Patent law is crucial to encourage technological innovation. But as the patent system currently stands, diverse industries from pharmaceuticals to software to semiconductors are all governed by the same rules even though they innovate very differently. The result is a crisis in the patent system, where patents calibrated to the needs of prescription drugs wreak havoc on information technologies and vice versa. According to Dan L. Burk and Mark A. Lemley in The Patent Crisis and How the Courts Can Solve It, courts should use the tools the patent system already gives them to treat patents in different industries differently. Industry tailoring is the only way to provide an appropriate level of incentive for each industry.
Burk and Lemley illustrate the barriers to innovation created by the catch-all standards in the current system. Legal tools already present in the patent statute, they contend, offer a solution—courts can tailor patent law, through interpretations and applications, to suit the needs of various types of businesses. The Patent Crisis and How the Courts Can Solve It will be essential reading for those seeking to understand the nexus of economics, business, and law in the twenty-first century.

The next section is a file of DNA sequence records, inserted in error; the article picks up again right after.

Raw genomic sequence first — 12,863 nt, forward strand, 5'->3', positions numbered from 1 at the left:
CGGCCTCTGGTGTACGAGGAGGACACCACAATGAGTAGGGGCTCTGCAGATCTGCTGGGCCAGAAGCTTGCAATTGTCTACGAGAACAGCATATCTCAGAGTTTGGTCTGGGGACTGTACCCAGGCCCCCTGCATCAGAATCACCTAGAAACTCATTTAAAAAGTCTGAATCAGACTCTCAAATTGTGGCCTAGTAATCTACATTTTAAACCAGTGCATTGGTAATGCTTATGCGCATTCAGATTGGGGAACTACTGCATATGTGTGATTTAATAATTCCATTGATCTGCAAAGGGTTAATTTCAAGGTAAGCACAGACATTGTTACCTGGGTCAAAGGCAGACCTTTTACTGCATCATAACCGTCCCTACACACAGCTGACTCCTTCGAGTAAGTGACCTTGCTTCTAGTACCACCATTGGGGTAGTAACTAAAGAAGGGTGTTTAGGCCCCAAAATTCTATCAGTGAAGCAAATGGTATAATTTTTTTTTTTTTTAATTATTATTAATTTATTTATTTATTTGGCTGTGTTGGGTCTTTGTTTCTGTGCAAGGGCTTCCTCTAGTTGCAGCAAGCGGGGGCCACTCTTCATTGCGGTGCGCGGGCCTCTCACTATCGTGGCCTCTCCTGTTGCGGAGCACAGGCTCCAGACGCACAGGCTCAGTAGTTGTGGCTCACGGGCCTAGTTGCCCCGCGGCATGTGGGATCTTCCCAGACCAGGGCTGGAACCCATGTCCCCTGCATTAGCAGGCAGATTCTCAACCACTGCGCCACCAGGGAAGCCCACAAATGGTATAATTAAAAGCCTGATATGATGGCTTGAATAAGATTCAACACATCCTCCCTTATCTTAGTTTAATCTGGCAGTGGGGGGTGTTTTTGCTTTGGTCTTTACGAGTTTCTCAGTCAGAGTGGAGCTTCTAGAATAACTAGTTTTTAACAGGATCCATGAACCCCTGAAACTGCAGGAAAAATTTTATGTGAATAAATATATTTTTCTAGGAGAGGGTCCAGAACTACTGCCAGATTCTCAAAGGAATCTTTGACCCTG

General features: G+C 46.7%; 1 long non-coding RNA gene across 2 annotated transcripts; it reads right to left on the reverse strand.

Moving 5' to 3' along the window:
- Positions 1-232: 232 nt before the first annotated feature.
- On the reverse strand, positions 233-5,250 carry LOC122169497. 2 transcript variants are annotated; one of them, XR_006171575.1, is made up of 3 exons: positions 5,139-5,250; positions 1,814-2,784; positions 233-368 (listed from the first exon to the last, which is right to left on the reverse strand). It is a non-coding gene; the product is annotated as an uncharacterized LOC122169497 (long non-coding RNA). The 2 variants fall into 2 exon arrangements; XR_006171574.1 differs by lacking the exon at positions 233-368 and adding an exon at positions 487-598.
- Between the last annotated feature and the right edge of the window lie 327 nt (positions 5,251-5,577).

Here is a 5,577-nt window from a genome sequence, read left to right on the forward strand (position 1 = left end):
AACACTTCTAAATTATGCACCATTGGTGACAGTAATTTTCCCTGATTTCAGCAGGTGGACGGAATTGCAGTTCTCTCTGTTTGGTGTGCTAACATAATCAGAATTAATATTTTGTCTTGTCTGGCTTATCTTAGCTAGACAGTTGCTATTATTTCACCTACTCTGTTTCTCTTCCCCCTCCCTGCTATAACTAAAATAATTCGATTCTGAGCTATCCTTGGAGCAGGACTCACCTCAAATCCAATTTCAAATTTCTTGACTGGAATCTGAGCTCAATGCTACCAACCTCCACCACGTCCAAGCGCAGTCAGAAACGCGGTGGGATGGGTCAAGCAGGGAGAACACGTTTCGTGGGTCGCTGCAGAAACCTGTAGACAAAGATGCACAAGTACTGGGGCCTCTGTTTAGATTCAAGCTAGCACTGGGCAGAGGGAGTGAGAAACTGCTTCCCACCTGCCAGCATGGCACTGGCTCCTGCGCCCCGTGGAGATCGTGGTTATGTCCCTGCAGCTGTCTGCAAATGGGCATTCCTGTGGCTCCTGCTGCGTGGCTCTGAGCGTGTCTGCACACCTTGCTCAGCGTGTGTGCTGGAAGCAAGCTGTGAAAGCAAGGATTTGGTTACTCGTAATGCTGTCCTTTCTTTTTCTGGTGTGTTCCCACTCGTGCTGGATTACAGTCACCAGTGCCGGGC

|Publisher:||University of Chicago Press|
|Product dimensions:||6.00(w) x 8.90(h) x 0.70(d)|
About the Author
Dan L. Burk is Chancellor’s Professor of Law at the University of California, Irvine. Mark A. Lemley is the William H. Neukom Professor of Law at Stanford University and a partner at Durie Tangri.
Table of Contents
Part I The Problem
1 The Gathering Storm
2 Foundations of the Patent System
3 Cracks in the Foundation
Part II The Diagnosis
4 The Diversity of Innovation
5 The Industry-Specific Nature of the Patent System
6 Heterogeneity in Patent Theory: Why We Can’t Agree Why We Patent
7 Parts of the Elephant: How Industry Perspective Drives Patent Theory
Part III The Solution
8 Why Courts and Not Congress Offer a Way Out of the Crisis
9 Policy Levers in Existing Patent Cases
10 More We Can Do: Potential New Policy Levers
11 Levers in a Specific Industry--Biotechnology
12 Levers at Work--the IT Industry
Conclusion: New Directions